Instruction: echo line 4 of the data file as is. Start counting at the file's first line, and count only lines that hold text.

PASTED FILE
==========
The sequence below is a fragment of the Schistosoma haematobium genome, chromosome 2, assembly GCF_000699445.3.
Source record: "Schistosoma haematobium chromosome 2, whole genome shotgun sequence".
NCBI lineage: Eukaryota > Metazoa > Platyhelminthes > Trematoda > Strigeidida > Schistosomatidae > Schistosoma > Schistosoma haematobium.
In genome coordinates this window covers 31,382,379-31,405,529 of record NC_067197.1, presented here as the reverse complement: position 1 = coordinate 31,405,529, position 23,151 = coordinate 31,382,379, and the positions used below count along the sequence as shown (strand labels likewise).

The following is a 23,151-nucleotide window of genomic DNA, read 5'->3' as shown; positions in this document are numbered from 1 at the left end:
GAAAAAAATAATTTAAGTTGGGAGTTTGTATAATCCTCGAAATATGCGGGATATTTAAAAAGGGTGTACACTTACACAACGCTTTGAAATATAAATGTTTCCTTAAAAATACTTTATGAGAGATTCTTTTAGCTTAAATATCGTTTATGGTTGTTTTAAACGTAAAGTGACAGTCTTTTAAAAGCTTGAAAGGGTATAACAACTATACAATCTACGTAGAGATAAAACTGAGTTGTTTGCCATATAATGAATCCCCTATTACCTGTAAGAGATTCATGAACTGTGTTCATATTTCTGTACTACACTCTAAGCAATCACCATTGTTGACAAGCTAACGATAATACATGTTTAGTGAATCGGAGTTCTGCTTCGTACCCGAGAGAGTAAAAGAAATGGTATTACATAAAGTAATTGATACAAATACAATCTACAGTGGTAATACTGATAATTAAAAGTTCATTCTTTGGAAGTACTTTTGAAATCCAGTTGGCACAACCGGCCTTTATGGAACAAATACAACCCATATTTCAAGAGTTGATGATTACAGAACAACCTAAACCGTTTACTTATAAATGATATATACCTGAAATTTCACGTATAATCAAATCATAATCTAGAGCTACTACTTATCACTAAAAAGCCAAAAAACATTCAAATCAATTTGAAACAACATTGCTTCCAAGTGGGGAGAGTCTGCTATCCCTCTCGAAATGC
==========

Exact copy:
In genome coordinates this window covers 31,382,379-31,405,529 of record NC_067197.1, presented here as the reverse complement: position 1 = coordinate 31,405,529, position 23,151 = coordinate 31,382,379, and the positions used below count along the sequence as shown (strand labels likewise).